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Review: Shutter Island

Shutter Island is far from satisfying but it

  | March 07, 2014 09:48 IST


Review: Shutter Island
  • Genre:
  • Cast:
    Leonardo DiCaprio, Mark Ruffalo, Ben Kingsley, Max von Sydow and Michelle Williams
  • Director:
    Martin Scorsese
Shutter Island is essentially Martin Scorsese slumming it. Here, the man referred to as America?s greatest director, blends gothic-horror and B-movie conventions, with a nod to Alfred Hitchcock and Hollywood movies of the 1940s and 50s.

Shutter Island is purposefully frantic, enjoyably creepy and occasionally dazzling. But eventually the story, adapted from a novel by Dennis Lehane, becomes so convoluted and clunky that our emotional engagement with the characters wanes.

Shutter Island becomes a somewhat interesting puzzle but not much more.

The year is 1954. Cold War paranoia permeates the air. It?s the time of H-bombs and Senator McCarthy.

Teddy Daniels, a US Marshall played by Leonardo DiCaprio, and his partner Chuck, played by Mark Ruffalo, are dispatched to Shutter Island, a prison for the criminally insane. The first scene in the film has Teddy throwing up as a boat ferries him closer to the ominously looming island. We know that it?s going to be a bumpy ride.

A female prisoner, who drowned her three children, has disappeared from a cell with one barred window and a door locked from the outside. Teddy has been called in to investigate.

Like all Scorsese protagonists, he comes with his own share of baggage. His traumatic experiences through World War II haunt him in flashbacks.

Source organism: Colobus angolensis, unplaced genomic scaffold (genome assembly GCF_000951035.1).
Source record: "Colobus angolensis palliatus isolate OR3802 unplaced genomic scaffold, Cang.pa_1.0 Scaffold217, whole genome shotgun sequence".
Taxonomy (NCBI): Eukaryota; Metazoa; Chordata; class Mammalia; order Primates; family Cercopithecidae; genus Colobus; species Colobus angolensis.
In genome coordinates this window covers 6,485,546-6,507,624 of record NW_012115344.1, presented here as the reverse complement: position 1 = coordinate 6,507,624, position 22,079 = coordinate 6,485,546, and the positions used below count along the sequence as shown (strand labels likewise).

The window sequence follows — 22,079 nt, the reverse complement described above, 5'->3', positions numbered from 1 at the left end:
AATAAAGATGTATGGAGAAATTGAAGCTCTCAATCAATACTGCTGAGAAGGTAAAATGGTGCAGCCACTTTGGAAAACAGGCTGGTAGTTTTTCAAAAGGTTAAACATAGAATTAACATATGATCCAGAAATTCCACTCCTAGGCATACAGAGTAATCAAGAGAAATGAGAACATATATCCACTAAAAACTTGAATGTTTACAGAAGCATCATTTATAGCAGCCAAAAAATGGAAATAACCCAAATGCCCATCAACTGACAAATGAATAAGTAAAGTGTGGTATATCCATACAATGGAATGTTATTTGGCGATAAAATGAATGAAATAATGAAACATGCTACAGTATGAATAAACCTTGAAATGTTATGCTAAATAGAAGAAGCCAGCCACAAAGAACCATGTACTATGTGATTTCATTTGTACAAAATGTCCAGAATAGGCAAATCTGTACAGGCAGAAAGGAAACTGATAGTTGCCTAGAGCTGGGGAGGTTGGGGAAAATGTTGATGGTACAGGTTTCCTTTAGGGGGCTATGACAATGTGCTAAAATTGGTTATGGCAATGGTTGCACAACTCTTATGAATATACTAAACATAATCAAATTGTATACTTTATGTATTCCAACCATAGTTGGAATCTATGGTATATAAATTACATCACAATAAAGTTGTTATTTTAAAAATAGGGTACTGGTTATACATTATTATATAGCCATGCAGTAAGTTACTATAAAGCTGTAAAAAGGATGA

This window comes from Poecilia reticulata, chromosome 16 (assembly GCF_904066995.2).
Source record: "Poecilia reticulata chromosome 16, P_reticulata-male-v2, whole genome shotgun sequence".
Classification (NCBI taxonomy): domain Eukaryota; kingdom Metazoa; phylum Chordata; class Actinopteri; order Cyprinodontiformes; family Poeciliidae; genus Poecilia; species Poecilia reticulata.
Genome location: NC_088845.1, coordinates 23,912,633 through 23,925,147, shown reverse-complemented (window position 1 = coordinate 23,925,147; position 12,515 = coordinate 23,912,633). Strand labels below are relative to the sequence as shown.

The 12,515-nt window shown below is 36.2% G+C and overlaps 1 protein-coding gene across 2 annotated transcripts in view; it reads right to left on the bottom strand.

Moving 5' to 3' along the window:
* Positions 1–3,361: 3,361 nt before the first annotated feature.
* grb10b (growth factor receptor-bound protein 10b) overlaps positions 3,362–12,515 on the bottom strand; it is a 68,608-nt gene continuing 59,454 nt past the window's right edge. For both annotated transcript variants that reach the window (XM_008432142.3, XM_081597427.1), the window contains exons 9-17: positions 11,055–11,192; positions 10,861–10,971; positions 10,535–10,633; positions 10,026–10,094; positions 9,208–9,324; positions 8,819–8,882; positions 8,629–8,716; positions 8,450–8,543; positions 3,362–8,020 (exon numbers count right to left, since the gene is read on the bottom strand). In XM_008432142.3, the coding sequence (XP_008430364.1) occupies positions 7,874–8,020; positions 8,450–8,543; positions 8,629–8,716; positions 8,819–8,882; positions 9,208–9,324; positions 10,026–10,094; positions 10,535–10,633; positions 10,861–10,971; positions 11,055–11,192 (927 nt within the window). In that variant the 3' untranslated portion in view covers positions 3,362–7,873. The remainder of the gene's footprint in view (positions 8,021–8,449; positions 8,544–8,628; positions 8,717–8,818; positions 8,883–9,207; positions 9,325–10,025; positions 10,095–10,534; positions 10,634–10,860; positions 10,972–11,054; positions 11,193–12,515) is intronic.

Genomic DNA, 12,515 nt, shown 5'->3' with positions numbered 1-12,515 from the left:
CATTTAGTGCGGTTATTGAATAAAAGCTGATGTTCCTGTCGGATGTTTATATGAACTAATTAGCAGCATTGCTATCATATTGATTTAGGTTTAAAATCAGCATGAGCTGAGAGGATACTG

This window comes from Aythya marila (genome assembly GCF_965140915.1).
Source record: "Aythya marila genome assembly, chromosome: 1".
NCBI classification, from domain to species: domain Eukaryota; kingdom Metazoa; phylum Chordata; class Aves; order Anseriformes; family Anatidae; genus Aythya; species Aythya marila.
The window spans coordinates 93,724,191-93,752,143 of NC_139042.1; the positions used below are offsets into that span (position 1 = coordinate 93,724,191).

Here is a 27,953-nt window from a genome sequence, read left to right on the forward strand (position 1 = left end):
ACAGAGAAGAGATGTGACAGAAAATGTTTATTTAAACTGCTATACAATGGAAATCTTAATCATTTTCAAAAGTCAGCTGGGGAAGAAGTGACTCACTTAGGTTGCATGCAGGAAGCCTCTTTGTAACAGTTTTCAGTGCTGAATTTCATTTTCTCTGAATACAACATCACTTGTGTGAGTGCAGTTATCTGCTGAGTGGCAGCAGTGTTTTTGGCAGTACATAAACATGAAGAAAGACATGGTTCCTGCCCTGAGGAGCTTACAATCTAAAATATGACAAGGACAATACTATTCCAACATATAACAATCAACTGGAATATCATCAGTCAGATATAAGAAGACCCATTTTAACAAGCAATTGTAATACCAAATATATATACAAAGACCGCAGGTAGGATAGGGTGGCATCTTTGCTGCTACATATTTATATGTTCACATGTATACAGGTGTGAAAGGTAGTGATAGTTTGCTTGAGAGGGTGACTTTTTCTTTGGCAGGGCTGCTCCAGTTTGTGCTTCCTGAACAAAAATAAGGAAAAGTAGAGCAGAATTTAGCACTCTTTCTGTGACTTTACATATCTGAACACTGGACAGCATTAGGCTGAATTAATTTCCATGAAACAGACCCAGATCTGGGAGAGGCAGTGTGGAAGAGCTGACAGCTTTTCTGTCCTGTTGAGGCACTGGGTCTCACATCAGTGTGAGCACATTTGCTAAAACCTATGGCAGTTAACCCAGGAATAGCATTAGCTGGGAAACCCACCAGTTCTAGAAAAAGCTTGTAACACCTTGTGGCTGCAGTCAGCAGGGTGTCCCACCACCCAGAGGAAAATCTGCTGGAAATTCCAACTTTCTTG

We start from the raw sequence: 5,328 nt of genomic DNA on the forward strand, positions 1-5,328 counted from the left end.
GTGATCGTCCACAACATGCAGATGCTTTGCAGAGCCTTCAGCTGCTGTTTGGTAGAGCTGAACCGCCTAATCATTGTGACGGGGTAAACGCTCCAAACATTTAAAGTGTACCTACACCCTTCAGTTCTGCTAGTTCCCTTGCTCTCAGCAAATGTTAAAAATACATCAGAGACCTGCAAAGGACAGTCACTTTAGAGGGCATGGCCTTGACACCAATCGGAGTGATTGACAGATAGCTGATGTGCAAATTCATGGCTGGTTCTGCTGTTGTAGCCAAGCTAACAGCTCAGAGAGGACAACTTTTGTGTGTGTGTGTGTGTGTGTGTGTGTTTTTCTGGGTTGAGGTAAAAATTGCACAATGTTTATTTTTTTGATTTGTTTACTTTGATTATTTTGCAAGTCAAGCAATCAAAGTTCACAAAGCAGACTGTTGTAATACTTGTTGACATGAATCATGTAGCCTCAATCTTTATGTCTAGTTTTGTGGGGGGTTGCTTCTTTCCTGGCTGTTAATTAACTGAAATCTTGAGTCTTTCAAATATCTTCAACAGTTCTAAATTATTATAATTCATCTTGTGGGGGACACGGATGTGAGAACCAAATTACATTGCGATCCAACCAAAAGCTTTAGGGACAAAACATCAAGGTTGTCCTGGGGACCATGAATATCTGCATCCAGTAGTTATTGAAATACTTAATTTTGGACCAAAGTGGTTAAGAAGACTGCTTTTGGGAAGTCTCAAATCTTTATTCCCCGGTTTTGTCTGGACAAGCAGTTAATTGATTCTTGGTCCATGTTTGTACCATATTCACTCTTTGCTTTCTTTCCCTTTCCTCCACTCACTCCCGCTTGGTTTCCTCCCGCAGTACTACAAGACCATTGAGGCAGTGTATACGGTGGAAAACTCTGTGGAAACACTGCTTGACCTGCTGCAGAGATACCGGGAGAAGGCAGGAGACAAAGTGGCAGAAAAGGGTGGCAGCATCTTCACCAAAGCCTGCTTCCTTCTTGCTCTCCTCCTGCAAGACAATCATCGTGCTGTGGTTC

Horrific scenes from Nazi concentration camps jolt him awake at night. Of course soon it becomes increasingly apparent that the doctors on the island aren?t telling Teddy the truth. The prisoners he talks to have been coached. One ward remains strictly off-limits. There is also a sinister lighthouse where the secret of Shutter Island might be buried.

For the first hour or so, Scorsese juggles these many strands expertly. He plays us like an organ drumming up our anxiety and claustrophobia.

The performances - especially DiCaprio as the slowly unraveling Teddy - are terrific. So are the visuals.

But as the red herrings pile up and random characters deliver long explanations on what may or may not be transpiring, the game becomes tedious.

Shutter Island clocks in at two hours and eighteen minutes but feels even longer. By the time, this nightmare psychological noir winds up, you?re long past caring about Teddy?s predicament, although the last scene adds a nice twist to the puzzle.

Shutter Island is far from satisfying but it?s always fun to watch a master orchestrating cinematic tricks.
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